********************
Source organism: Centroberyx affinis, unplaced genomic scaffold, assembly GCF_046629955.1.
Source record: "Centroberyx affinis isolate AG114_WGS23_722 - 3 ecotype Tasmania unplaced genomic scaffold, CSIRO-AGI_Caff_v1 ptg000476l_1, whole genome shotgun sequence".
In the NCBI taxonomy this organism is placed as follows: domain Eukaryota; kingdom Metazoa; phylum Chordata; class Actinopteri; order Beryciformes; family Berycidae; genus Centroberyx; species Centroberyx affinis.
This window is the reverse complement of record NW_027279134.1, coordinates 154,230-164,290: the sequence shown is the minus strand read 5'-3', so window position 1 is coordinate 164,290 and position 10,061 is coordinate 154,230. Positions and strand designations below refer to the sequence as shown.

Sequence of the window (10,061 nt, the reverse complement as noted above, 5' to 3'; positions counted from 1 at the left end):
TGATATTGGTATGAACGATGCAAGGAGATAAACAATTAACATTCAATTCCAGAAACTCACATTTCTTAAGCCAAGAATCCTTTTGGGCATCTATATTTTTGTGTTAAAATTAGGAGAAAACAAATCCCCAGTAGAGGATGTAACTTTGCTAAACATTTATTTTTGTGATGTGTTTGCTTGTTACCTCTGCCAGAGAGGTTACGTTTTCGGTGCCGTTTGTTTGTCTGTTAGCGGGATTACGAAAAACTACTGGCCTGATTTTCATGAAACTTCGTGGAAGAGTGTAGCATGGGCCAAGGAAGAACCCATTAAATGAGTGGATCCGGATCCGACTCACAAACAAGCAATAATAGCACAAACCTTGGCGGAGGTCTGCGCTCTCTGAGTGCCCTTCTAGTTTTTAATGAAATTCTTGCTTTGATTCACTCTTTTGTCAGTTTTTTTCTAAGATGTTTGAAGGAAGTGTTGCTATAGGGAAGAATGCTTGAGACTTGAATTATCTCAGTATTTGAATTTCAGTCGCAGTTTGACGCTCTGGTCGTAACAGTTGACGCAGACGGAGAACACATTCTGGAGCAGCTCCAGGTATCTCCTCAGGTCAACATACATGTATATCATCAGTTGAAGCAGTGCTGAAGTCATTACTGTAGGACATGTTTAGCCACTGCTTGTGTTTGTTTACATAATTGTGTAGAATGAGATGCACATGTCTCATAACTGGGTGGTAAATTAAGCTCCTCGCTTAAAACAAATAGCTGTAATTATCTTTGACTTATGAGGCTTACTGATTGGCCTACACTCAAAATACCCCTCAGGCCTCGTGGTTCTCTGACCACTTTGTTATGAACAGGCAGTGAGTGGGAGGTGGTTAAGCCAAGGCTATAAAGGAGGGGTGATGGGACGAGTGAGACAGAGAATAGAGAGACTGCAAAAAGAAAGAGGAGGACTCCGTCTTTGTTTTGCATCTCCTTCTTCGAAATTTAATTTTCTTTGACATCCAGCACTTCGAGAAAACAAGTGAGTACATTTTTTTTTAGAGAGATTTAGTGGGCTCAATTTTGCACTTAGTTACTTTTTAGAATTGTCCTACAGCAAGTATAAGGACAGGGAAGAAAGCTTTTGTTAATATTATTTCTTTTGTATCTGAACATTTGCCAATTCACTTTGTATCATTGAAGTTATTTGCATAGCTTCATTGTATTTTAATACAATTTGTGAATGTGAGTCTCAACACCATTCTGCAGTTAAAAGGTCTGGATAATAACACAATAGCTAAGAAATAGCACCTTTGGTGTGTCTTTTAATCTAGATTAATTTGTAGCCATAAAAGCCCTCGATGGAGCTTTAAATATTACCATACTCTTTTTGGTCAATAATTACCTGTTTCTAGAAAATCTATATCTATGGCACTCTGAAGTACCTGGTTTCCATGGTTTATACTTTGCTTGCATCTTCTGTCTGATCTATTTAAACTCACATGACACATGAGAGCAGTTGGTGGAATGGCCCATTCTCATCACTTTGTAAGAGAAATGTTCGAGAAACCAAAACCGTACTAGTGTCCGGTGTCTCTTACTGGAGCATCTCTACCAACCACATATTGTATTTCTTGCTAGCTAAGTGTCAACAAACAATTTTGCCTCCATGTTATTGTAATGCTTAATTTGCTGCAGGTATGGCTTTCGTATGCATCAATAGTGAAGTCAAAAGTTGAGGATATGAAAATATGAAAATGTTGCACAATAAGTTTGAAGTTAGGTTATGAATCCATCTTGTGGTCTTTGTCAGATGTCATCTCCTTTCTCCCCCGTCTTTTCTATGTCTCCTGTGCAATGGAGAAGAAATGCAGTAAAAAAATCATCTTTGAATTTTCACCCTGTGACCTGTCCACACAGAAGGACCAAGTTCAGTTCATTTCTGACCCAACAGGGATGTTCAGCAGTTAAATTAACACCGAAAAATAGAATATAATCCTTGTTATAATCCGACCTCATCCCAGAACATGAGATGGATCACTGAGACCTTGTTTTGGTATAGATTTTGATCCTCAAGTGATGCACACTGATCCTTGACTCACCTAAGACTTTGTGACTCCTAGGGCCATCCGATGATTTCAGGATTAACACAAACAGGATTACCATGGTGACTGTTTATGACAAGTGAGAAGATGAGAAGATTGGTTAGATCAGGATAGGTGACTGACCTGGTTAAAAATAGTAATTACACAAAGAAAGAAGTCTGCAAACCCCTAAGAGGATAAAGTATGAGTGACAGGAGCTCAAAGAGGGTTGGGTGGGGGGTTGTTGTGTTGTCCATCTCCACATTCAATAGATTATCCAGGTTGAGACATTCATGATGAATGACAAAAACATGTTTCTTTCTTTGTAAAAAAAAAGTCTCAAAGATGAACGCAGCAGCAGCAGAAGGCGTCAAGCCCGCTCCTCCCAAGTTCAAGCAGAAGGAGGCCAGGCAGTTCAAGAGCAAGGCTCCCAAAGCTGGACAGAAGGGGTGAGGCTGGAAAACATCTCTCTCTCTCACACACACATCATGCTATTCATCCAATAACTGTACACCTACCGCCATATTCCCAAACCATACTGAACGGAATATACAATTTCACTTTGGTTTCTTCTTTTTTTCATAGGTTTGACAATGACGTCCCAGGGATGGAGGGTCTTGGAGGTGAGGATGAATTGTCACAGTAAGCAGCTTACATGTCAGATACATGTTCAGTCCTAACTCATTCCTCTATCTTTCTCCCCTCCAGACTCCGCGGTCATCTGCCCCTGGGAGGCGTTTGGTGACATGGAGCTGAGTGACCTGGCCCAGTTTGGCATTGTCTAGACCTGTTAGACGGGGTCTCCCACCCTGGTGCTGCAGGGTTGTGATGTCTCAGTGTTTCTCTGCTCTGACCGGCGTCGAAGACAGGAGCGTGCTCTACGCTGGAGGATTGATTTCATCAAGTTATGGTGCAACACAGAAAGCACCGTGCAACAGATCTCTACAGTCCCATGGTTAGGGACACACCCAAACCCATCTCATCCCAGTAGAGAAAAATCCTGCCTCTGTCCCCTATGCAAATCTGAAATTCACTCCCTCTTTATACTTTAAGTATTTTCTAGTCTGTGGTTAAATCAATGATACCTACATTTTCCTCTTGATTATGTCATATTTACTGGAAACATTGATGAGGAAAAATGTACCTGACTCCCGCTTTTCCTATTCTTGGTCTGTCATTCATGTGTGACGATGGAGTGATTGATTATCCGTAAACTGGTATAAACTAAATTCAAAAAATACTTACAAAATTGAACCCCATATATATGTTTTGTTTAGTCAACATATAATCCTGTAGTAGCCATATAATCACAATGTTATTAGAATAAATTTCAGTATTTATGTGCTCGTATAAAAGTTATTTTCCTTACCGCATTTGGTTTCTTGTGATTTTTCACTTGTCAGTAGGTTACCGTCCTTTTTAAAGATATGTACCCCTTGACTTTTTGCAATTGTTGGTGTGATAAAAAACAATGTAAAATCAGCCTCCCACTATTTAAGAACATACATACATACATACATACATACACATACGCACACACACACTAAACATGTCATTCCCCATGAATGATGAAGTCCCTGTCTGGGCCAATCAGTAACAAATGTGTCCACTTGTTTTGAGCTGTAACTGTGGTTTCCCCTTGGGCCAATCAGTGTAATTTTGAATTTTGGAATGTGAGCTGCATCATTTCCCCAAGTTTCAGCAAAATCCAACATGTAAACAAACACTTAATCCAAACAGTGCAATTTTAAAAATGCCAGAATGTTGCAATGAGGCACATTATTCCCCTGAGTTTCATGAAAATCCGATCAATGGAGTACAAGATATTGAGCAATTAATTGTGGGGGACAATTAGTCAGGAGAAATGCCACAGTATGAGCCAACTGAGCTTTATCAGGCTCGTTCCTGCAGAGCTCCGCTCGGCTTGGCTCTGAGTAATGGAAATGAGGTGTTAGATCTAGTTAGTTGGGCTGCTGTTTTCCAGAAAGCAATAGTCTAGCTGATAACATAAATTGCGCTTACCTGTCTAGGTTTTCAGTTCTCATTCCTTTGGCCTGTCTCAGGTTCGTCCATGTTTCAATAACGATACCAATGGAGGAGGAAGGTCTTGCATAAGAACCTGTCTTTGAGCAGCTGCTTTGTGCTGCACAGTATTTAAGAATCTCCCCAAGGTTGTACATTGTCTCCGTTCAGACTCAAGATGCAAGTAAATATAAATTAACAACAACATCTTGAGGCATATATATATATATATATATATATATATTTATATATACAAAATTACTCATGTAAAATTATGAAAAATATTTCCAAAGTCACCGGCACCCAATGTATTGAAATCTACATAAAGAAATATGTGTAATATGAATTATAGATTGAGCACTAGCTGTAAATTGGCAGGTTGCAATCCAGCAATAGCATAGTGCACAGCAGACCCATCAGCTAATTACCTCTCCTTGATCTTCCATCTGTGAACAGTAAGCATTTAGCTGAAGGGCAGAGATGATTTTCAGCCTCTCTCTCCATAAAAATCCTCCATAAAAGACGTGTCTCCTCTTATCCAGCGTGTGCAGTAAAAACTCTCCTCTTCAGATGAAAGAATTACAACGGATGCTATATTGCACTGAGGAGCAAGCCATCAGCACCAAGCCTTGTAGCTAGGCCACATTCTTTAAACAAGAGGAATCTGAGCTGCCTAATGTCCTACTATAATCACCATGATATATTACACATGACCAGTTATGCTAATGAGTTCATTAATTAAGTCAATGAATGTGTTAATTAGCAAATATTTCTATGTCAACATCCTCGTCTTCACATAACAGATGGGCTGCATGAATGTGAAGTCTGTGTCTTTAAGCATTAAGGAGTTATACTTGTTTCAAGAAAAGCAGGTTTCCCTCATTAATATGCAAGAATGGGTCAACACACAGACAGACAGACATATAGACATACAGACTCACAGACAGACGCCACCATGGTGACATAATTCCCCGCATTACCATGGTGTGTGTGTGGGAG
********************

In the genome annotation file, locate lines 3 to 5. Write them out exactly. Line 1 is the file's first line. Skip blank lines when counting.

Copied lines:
In the NCBI taxonomy this organism is placed as follows: domain Eukaryota; kingdom Metazoa; phylum Chordata; class Actinopteri; order Beryciformes; family Berycidae; genus Centroberyx; species Centroberyx affinis.
This window is the reverse complement of record NW_027279134.1, coordinates 154,230-164,290: the sequence shown is the minus strand read 5'-3', so window position 1 is coordinate 164,290 and position 10,061 is coordinate 154,230. Positions and strand designations below refer to the sequence as shown.

Sequence of the window (10,061 nt, the reverse complement as noted above, 5' to 3'; positions counted from 1 at the left end):